Dick Gregory has died at age 84. Incredibly important and influential as a civil rights activist who was also a humorist and stand up comic and author, Gregory was portrayed just last year off Broadway by Joe Morton in a one man play called “Turn Em Loose.” He came up at the same time as Bill Cosby (whose own role in similar capacities is not invalidated by his legal problems).
Dick Gregory came into my consciousness in 1968 (I was 11) because he made headlines for going on a hunger strike. This was after he was already famous as humorist and comic. This was shocking. He protested the lack of rights for Native Americans in Washington state. It would become the first of many hunger strikes Gregory would use as a method of protest from his early days right up til age 80.
They say we should pick our battles carefully, that we don’t have to go to every fight we’re invited to, but some annoyances just can’t be ignored, as CNN reporter Jim Acosta reminded us in his overbearing confrontation with White House adviser Stephen Miller.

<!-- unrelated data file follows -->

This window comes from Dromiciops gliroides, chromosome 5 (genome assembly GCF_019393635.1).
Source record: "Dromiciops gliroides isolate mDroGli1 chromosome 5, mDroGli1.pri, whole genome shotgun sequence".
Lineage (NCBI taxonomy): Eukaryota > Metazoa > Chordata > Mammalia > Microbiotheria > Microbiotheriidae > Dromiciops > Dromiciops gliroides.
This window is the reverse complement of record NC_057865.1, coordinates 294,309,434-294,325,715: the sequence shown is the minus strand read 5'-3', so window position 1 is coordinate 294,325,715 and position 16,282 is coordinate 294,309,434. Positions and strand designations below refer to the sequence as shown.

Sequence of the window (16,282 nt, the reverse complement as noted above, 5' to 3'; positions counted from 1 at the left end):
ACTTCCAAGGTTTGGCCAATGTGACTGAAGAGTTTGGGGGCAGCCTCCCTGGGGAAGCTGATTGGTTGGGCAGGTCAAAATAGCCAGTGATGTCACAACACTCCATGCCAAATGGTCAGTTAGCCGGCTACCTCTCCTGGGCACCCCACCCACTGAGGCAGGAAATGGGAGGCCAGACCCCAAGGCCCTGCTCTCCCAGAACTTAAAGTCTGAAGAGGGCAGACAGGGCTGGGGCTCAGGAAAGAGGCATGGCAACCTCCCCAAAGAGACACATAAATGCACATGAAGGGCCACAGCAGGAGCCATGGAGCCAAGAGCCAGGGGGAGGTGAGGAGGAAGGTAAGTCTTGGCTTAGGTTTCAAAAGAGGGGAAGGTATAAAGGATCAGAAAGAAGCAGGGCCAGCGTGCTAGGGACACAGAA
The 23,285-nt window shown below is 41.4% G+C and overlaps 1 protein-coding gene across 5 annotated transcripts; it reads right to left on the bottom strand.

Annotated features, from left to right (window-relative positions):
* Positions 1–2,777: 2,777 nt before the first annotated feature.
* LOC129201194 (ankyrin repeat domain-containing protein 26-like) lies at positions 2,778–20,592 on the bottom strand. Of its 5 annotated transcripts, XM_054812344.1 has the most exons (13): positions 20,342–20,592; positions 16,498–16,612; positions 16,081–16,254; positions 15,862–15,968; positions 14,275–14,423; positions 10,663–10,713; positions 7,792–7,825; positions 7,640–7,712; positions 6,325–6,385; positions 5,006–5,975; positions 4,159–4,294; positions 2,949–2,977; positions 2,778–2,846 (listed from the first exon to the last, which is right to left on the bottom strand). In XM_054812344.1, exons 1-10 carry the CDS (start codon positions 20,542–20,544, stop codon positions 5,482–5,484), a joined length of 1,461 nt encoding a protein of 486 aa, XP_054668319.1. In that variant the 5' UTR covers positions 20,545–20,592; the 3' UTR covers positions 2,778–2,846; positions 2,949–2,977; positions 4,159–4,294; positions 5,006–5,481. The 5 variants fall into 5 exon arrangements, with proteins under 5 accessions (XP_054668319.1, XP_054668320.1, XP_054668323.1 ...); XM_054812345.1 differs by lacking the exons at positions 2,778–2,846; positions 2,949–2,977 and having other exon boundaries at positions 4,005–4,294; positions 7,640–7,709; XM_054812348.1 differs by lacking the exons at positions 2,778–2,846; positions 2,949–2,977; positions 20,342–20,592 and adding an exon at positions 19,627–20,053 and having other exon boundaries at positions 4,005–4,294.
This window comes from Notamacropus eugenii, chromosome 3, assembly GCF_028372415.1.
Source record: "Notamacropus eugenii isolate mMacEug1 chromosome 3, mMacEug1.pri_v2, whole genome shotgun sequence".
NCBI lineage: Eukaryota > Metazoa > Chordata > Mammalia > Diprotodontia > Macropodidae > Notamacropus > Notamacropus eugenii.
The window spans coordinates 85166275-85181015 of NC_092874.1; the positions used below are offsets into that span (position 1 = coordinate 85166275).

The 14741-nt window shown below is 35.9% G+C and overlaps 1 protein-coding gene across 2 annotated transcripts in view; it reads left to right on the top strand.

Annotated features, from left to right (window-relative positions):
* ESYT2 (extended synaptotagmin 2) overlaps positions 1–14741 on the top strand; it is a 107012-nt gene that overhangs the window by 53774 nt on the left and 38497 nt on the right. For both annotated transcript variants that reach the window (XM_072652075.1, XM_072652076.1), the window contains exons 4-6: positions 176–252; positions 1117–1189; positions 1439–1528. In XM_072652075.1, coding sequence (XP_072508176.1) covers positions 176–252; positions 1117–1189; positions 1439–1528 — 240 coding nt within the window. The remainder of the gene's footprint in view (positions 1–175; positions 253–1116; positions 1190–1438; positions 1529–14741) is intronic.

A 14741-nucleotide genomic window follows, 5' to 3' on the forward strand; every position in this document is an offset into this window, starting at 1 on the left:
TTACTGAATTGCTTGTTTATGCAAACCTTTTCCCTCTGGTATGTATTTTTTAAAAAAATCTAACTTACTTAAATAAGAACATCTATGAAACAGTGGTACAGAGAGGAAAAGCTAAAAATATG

Immigration used to be the essence of the American Dream. Indeed, we made it our national motto: “E pluribus unum,” or “Out of many, one.”
But that notion has taken quite a pounding from revisionists, activists and political opportunists who’ve turned immigration into an explosive issue.
Acosta, asking if the White House “was trying to change what it means to be an immigrant,” smugly reminded Miller the other day the Statue of Liberty “doesn’t say anything about speaking English.”
Maybe that’s because it never needed to be said.
There’s a wonderful memory here of a neighbor, Ostilio Mastrobattista, known to all as Gus, who came to America by way of Ellis Island, starting out from the hills of Lenola, halfway between Rome and Naples.
Gus was a gifted baker for Dorothy Muriel, Sunshine Biscuit and First National Stores before finally opening his own shop on Tremont Street, just a few blocks away from Mission Church in Roxbury.